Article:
HSA Webinar: Soothing Herbs & Gut Repair

By Jen MunsonBlog carminatives

During this season of change our digestive systems may struggle to adapt to the rich processed foods we are consuming. Carminatives can help to aid in gastric distress. Fortunately, most of our culinary herbs and spices are carminatives so we can enjoy their taste while aiding our guts. Common soothing herbs include peppermint, chamomile, fennel, and ginger.

Join us on Wednesday, November 20th at 1pm EST when clinical herbalist and author Maria Noël Groves, RH (AHG) returns to the HSA Webinar series just in time for the holidays. Maria’s practical approach to herbalism will inspire you to create your own digestive wellness tea using many of our lovely herbs.

Sign up for this webinar at https://www.herbsociety.org/hsa-learn/hsa-webinars/


 

Maria is the author of the bestselling, award-winning Body into Balance: An Herbal Guide to Holistic Self Care and the new Grow Your Own Herbal Remedies. Her books are a must in your herbal wellness library. They are beautifully sectioned out by ailment and how the related herbs support that part of your system. Maria runs Wintergreen Botanicals, nestled in the pine forests of New Hampshire. Her business is devoted to education and empowerment. Learn more about Maria and herbs at www.WintergreenBotanicals.com and be sure to sign up for her monthly newsletter.


Jen Munson is The Herb Society of America’s Education Chair. She discovered herbs when she stumbled upon her local unit’s herb and plant sale and hasn’t looked back since. Just recently she celebrated being a member of the NorthEast Seacoast Unit for 15 years!  


Herb Society of America Medical Disclaimer … It is the policy of The Herb Society of America not to advise or recommend herbs for medicinal or health use. This information is intended for educational purposes only and should not be considered as a recommendation or an endorsement of any medical or health treatment.

Roselle Hibiscus– An Herb with Many Names

By Maryann Readal

With its bright red calyces, green leaves, and okra-like flowers, Hibiscus sabdariffa, alsoroselle known as red zinger, red sorrel, sour tea, Florida cranberry, and roselle, makes an unusual and striking accent plant in the garden. On a recent trip to Montreal, I was surprised to see red zinger hibiscus growing at the back of formal garden borders. I thought it was a plant that grew only in tropical and sub-tropical climates. Apparently, it does well in cooler climates as well. We don’t normally think of red zinger hibiscus as a landscape plant, but indeed it can be.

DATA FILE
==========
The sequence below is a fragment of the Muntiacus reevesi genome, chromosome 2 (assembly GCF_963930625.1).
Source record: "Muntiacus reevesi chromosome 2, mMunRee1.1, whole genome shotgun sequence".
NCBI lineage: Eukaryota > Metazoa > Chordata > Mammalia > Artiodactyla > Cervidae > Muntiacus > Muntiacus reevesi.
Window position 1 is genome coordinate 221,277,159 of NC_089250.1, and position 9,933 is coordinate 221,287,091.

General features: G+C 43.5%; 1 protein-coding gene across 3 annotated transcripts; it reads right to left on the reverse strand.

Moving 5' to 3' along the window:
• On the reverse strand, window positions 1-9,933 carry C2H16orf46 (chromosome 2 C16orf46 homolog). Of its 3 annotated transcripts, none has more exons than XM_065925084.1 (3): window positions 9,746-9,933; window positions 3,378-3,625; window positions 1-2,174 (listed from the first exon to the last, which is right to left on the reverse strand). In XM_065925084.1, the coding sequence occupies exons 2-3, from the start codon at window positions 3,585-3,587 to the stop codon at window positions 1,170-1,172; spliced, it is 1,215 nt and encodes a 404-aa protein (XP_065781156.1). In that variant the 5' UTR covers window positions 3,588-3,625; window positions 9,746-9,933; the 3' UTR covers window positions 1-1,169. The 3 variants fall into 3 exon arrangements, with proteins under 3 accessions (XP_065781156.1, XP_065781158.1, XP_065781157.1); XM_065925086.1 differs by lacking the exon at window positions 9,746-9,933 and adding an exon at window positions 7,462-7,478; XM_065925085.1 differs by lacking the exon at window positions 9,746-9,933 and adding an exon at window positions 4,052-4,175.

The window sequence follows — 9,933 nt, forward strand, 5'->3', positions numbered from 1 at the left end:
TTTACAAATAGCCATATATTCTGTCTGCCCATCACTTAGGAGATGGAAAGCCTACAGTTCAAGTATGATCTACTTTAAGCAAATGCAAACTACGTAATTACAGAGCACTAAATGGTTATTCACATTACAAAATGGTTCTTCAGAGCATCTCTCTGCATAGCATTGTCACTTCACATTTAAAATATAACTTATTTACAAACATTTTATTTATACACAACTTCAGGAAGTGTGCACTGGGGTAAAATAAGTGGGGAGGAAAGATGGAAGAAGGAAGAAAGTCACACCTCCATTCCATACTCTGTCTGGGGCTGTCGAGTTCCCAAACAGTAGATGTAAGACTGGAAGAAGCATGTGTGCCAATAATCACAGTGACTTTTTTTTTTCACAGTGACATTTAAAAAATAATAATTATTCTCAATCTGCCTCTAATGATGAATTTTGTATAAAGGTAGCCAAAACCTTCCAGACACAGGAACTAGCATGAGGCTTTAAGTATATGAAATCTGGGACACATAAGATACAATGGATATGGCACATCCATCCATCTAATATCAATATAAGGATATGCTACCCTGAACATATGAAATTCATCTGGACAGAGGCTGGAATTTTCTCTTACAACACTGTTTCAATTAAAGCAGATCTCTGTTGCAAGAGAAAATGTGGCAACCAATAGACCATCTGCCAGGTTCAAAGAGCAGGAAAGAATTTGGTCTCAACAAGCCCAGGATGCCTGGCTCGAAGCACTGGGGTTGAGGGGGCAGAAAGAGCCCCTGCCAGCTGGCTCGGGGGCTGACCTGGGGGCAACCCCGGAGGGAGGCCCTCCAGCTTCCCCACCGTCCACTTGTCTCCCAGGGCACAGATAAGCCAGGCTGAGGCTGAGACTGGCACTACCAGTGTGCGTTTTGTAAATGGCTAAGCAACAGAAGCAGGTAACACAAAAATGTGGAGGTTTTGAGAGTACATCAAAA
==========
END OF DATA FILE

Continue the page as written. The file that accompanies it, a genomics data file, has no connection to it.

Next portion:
And of course, an interesting side note to this hibiscus is that the whole plant has many uses. The red calyces surrounding the seed can be removed and dried and used to make a refreshing hot or cold tea.  The fresh calyces can be chopped and used in fruit salads. They can also be cooked, and the resulting sauce is similar to cranberry sauce. If making jelly from the sauce, pectin does not need to be added as roselle calyces contain 3% pectin. Go The Herb Society’s Herb of the Month web page for recipes using roselle.  The leaves and tender shoots can be tossed in salads. In many countries the leaves are eaten as a vegetable and roselle seedsas a meat accompaniment.  The seeds can be pressed for oil, and the mash left over from processing can be fed to livestock. Chickens enjoy the seeds. The seeds can also be roasted and used as a coffee substitute. The fiber in the stems can be processed into rope or into rough cloth such as burlap. It is truly a plant with many uses.

roselle teaHibiscus tea has several health benefits including lowering blood pressure, which has been documented in clinical trials. It can be made into a drink that helps to cool the body, making it a very common beverage in hot, tropical climates. In Africa, India, and Mexico, the flowers, leaves, calyces and stems of the plant are used in native medicine. In some countries, the root is also used for medicine.

This plant is native to North Africa and Southeast Asia. It is thought that Africans brought the seeds to the New World. It has naturalized in the West Indies and Central America. It is interesting that USAID is now supporting rural farmers, mostly women, to grow this hibiscus in West Africa.

If you plan to grow Hibiscus sabdariffa in your garden, be prepared to give it plenty of sun, water, and a lot of room to grow. It can easily reach seven feet tall and six feet wide. Pruning it early in the spring will encourage branching. Roselle will not tolerate frost, making it an annual in all but tropical climates. It does not bloom until the days are short, usually in October. Some say that the calyces should not be harvested until 10 days after the okra-like blossoms drop off. Leaving the calyx on longer will result in a brown, woody seed pod.

Whatever you call it or whatever you use it for, roselle is an interesting herb to know about. I like this plant!


Herb Society of America Medical Disclaimer … It is the policy of The Herb Society of America not to advise or recommend herbs for medicinal or health use. This information is intended for educational purposes only and should not be considered as a recommendation or an endorsement of any medical or health treatment.

Herbs from the Witch’s Garden

By Jen Munson, HSA Education Chair

webinar Jackson witch